Hurricane Laura nears Category 5 strength as Gulf Coast braces for what's expected to be "catastrophic" damage

Hundreds of Hurricane Laura evacuees wait in their cars as they line up for hotel vouchers at the Circuit of the Americas in Austin. The storm intensified as it neared the Texas-Louisiana border Wednesday night. Credit: Bronte Wittpenn/American-Statesman via USA TODAY NETWORK

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Get the latest updates on Hurricane Laura here.

Hurricane Laura almost strengthened into a Category 5 storm Wednesday as it neared the Gulf Coast and threatened "catastrophic" devastation from storm surge and wind damage on both sides of the Texas-Louisiana border.

The storm, currently a Category 4 hurricane, is expected to make landfall after midnight Thursday. At 10 p.m. Wednesday, the National Hurricane Center reported that the storm’s maximum sustained winds had reached 150 mph — just 7 mph short of becoming classified as the most dire level of hurricane.

Storms of Laura’s strength can severely damage buildings and homes, down power lines, and snap or uproot most trees, according to the center. On Tuesday, Gov. Greg Abbott warned Texans in the area about the storm’s dangerous winds. And on Wednesday, he told Texans that the state would not be able to rescue people caught in the hurricane’s path from Wednesday evening until 9 a.m. Thursday.

An extreme wind warning was also in effect until 1 a.m. Thursday for areas including Beaumont and Port Arthur, the National Weather Service for Lake Charles, Louisiana, tweeted Wednesday night.

“Treat these imminent extreme winds as if a tornado was approaching and move immediately to an interior room or shelter NOW!” the tweet read.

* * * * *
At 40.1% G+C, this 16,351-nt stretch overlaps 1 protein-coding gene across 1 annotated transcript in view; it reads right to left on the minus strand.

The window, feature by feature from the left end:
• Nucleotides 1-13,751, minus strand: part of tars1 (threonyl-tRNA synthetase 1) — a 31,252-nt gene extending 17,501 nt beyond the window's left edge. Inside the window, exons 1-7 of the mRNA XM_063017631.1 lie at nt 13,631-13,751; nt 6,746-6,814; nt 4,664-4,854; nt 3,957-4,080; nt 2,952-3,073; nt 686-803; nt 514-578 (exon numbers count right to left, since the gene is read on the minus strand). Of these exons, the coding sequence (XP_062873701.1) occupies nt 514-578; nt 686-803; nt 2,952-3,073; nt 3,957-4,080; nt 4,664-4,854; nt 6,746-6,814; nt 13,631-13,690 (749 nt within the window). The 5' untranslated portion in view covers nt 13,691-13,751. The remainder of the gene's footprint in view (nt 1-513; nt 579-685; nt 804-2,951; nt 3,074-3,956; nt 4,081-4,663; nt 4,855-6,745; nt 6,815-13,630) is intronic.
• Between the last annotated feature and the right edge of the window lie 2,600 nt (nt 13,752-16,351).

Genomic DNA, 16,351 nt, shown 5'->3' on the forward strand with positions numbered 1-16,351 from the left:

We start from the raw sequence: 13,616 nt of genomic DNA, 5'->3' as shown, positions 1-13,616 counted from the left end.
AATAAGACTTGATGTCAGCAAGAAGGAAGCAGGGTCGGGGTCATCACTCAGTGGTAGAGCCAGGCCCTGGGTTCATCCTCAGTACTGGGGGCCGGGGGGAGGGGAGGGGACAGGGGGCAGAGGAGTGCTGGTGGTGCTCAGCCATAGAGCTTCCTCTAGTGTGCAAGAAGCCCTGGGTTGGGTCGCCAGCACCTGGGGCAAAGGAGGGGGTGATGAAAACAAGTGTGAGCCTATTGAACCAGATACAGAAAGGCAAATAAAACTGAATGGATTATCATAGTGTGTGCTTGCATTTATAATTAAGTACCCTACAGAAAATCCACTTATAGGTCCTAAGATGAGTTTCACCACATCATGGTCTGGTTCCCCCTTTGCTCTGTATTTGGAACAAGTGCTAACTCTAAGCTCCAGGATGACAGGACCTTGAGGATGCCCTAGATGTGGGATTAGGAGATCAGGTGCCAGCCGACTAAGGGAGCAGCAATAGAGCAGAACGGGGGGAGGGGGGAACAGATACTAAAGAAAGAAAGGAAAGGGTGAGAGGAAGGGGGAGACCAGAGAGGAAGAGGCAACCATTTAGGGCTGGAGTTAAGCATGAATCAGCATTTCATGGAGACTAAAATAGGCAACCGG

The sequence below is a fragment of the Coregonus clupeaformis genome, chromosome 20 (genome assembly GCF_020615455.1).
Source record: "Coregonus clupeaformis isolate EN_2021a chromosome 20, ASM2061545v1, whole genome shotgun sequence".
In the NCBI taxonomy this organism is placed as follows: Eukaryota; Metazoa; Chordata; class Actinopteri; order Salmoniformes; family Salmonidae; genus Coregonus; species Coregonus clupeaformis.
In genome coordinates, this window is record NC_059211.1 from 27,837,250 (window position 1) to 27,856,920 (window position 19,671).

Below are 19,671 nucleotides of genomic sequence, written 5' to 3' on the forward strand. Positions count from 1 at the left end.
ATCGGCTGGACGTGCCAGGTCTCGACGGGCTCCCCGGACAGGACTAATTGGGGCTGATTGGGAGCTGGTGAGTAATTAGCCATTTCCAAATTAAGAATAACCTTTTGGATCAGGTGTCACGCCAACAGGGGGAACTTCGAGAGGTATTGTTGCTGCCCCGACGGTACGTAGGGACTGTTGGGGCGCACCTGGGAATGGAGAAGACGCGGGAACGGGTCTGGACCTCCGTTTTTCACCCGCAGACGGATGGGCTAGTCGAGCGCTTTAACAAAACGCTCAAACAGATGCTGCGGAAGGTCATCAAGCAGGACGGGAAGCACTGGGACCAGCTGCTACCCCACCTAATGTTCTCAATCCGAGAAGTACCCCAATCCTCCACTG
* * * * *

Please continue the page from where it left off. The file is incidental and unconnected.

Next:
Hurricane Laura is also expected to cause flooding and damage from storm surge, which pushes water from the coast inland. From Freeport to the Texas-Louisiana line, parts of the coast are expected to experience storm surges between 2 and 15 feet, according to an advisory Wednesday night from the hurricane center.

“The combination of a dangerous storm surge and the tide will cause normally dry areas near the coast to be flooded by rising waters moving inland from the shoreline,” the advisory warned.

Multiple Texas cities and counties issued mandatory or voluntary evacuations in recent days, with thousands of evacuees heading to Dallas, San Antonio and Austin, among other places. But thanks to the ongoing coronavirus pandemic, state and local officials have been scrambling to shelter evacuees, shifting as much as possible from emergency shelters to government-paid hotel rooms.

Meanwhile, Hurricane Laura will mark the latest in a string of devastations for Texans in Beaumont and Port Arthur, where some are still recovering from damage caused by Hurricane Harvey in 2017 and, more recently, fallout from the pandemic.